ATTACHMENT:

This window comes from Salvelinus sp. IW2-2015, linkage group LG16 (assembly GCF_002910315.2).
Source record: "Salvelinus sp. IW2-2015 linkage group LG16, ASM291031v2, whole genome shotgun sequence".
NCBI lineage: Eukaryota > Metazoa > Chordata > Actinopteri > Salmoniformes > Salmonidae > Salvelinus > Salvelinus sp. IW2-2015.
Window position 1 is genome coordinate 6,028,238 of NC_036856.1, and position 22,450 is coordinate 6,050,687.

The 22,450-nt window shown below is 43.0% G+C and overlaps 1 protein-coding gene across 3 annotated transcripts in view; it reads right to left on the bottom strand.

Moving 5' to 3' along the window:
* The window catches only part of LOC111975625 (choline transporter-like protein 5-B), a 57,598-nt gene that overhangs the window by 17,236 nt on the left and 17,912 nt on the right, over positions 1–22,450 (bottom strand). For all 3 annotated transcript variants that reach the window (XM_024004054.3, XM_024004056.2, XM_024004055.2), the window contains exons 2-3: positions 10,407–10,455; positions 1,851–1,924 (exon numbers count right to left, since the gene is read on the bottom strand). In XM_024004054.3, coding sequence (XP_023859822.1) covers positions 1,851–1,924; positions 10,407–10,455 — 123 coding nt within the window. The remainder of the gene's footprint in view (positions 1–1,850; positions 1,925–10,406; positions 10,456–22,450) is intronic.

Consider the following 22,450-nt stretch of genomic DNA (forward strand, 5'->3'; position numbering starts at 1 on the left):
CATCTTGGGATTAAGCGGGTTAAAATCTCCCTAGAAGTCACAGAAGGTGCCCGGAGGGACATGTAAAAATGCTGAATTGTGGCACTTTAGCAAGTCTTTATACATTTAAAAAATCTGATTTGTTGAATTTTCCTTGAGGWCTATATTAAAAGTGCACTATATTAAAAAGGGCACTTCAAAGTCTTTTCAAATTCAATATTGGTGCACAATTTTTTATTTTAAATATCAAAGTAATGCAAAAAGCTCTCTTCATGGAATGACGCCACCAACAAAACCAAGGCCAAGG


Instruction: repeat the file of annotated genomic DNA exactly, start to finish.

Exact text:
This window comes from Salvelinus sp. IW2-2015, linkage group LG16 (assembly GCF_002910315.2).
Source record: "Salvelinus sp. IW2-2015 linkage group LG16, ASM291031v2, whole genome shotgun sequence".
NCBI lineage: Eukaryota > Metazoa > Chordata > Actinopteri > Salmoniformes > Salmonidae > Salvelinus > Salvelinus sp. IW2-2015.
Window position 1 is genome coordinate 6,028,238 of NC_036856.1, and position 22,450 is coordinate 6,050,687.

The 22,450-nt window shown below is 43.0% G+C and overlaps 1 protein-coding gene across 3 annotated transcripts in view; it reads right to left on the bottom strand.

Moving 5' to 3' along the window:
* The window catches only part of LOC111975625 (choline transporter-like protein 5-B), a 57,598-nt gene that overhangs the window by 17,236 nt on the left and 17,912 nt on the right, over positions 1–22,450 (bottom strand). For all 3 annotated transcript variants that reach the window (XM_024004054.3, XM_024004056.2, XM_024004055.2), the window contains exons 2-3: positions 10,407–10,455; positions 1,851–1,924 (exon numbers count right to left, since the gene is read on the bottom strand). In XM_024004054.3, coding sequence (XP_023859822.1) covers positions 1,851–1,924; positions 10,407–10,455 — 123 coding nt within the window. The remainder of the gene's footprint in view (positions 1–1,850; positions 1,925–10,406; positions 10,456–22,450) is intronic.

Consider the following 22,450-nt stretch of genomic DNA (forward strand, 5'->3'; position numbering starts at 1 on the left):
CATCTTGGGATTAAGCGGGTTAAAATCTCCCTAGAAGTCACAGAAGGTGCCCGGAGGGACATGTAAAAATGCTGAATTGTGGCACTTTAGCAAGTCTTTATACATTTAAAAAATCTGATTTGTTGAATTTTCCTTGAGGWCTATATTAAAAGTGCACTATATTAAAAAGGGCACTTCAAAGTCTTTTCAAATTCAATATTGGTGCACAATTTTTTATTTTAAATATCAAAGTAATGCAAAAAGCTCTCTTCATGGAATGACGCCACCAACAAAACCAAGGCCAAGG